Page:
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was a Mr. Fraser, teacher of Scott in the preceding and of Brougham in the succeeding class. After four years under Fraser he entered the class of the rector, Alexander Adam [q. v.], but showed no special promise. He studied at Glasgow during the sessions of 1787–8 and 1788–9, and formed friendships with the Greek professor, John Young, and the logic professor, John Jardine. His father forbade him to attend the classes of Millar, the most famous, but unfortunately most whiggish, professor of the time, and in after years blamed himself for allowing his son to be corrupted even by the contagion of Millar's indirect influence. His intellectual vivacity now began to appear; he distinguished himself in a debating society, proposed to act Sigismunda in Thomson's ‘Tancred and Sigismunda,’ till the play was forbidden by the authorities, and wrote to his old rector Adam to propose a philosophical correspondence. He read and annotated systematically and practised himself carefully in composition, writing essays, translations, and poems, from which his biographer has given many extracts. After leaving Glasgow he stayed at Edinburgh for a time, attending the law classes of Hume and Dick, but seeing few friends except his uncle, William Morehead (d. 1793), at whose house at Herbertshire in the county of Stirling he passed much time. One charm of the house was a good library, where Jeffrey extended his reading and self-culture. In September 1791 he went to Oxford and entered Queen's College, but disliked the place, found his companions uncongenial and dissipated, and left Oxford for good 5 July 1792. He managed at Oxford to get rid of his old Scottish, but acquired in its place an unpleasing English accent. A ‘high-keyed accent and a sharp pronunciation,’ with ‘extreme rapidity of utterance,’ marred his oratory, though his peculiarities were afterwards softened (Cockburn, i. 47; Carlyle, Reminiscences, ii. 51). Jeffrey always retained a keen interest in Scottish universities. In 1820 he was elected lord rector of Glasgow, and delivered an excellent address to the students, besides founding a prize on his retirement for the best Greek student (Cockburn, i. 405). In 1849 it was finally settled that the prize should be a gold medal. He took part in the foundation of the Edinburgh Academy (1824), and was afterwards a director. While busied in 1833 with official duties he found time to secure the use of rooms in the college at Edinburgh for the students' societies.

Jeffrey now prepared himself for the Scottish bar, and attended law lectures in 1792–1793. He became a conspicuous member of the Speculative Society, where he made the acquaintance of Scott and many distinguished contemporaries. He attended the trial for sedition of Thomas Muir, and never forgot the horror which it produced in him. He saw no society in Edinburgh as yet, and for a time hated the place. He continued to produce essays and to practise composition. His essays show great versatility and an early interest in serious questions. He wrote criticisms upon his own performances as sharp as his criticisms upon those of other writers in the ‘Edinburgh Review,’ and probably received with more respect by the author. While at Oxford he told his sister that he should ‘never be a great man, unless it be as a poet’ (ib. i. 69). He wrote a great quantity of verse and two plays. He once (ib. p. 71), it is said, went so far as to leave a manuscript with a publisher, but, on second thoughts, rescued it before it had been considered. He continued to versify until 1796, and in that year (ib. p. 95) was thinking of publishing a translation, in the style of Cowper's ‘Homer,’ from the ‘Argonautics’ of Apollonius.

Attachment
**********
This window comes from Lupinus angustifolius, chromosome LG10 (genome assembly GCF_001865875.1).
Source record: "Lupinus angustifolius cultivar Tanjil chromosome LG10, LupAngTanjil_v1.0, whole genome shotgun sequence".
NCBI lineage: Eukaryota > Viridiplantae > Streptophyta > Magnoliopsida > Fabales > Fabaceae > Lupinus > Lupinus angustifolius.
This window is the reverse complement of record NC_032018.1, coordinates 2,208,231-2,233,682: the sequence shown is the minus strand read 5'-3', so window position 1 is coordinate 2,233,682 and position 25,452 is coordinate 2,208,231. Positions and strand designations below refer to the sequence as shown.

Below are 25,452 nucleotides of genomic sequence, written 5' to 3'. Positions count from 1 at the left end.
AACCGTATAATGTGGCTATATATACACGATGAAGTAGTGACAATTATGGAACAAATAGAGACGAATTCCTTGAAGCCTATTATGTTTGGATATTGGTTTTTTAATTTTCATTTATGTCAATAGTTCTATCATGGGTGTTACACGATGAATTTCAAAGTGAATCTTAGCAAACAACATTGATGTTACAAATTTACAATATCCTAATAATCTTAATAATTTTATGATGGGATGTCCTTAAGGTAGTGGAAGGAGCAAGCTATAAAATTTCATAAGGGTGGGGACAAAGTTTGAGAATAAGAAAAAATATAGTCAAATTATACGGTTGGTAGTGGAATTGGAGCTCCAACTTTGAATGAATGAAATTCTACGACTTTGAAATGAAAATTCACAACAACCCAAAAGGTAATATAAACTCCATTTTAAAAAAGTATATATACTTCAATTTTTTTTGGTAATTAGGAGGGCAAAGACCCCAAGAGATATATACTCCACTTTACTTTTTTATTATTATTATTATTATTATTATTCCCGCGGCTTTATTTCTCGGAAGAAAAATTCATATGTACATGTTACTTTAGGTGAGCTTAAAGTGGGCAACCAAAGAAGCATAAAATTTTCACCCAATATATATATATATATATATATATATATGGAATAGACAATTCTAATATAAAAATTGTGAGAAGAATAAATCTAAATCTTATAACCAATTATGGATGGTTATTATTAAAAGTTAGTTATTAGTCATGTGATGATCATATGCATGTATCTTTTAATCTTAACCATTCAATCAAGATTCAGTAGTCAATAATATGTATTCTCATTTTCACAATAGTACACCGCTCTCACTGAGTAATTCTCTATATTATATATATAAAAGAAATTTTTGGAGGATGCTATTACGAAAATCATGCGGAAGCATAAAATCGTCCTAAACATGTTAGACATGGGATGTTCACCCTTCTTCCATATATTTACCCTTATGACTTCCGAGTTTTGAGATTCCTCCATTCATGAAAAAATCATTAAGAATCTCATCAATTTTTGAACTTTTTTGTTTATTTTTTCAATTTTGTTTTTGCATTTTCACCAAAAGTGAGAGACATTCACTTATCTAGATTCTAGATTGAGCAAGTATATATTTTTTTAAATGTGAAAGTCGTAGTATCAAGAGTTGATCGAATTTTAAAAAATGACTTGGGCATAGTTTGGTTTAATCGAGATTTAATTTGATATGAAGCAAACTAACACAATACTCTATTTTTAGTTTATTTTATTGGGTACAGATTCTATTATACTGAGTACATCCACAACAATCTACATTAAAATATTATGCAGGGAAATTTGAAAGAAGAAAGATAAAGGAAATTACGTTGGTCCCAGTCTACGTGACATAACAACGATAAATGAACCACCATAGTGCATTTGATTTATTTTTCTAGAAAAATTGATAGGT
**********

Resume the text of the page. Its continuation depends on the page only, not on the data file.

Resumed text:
He was admitted to the bar 16 Dec. 1794. At this period the whole system of government and patronage in Scotland was in the hands of the tories, administered chiefly by Henry Dundas [q. v.], afterwards Lord Melville. Jeffrey had become a whig, his natural liberalism being encouraged by the influence of his genial uncle, Morehead, contrasted with the gloomy severity of his father. An essay upon ‘Politicks,’ written in 1793, shows him to have then been a ‘philosophical whig,’ and he steadily held to his principles, though disapproved by his father and a serious obstacle to any hopes of preferment. He got a few fees through his family connections, but at first made very slow progress. In 1798 he went to London with introductions to editors, including Perry of the ‘Morning Chronicle,’ and thought that he could make by literature four times as much as he could ever make at the bar. He returned, however, without finding an opening, and amused his leisure by studying science, especially chemistry. He became a member, in company with Brown, Brougham, Horner, and others, of a society called the ‘Academy of Physicks.’ He had intervals of depression, in which he despaired of success at the bar, and thought of moving to England or to India. He owed much to the encouragement of George Joseph Bell [q. v.], brother of Sir Charles Bell, both brothers being his friends through life. The marriage of his sister Marion in 1800 made his home life uncomfortable, and as he had not twenty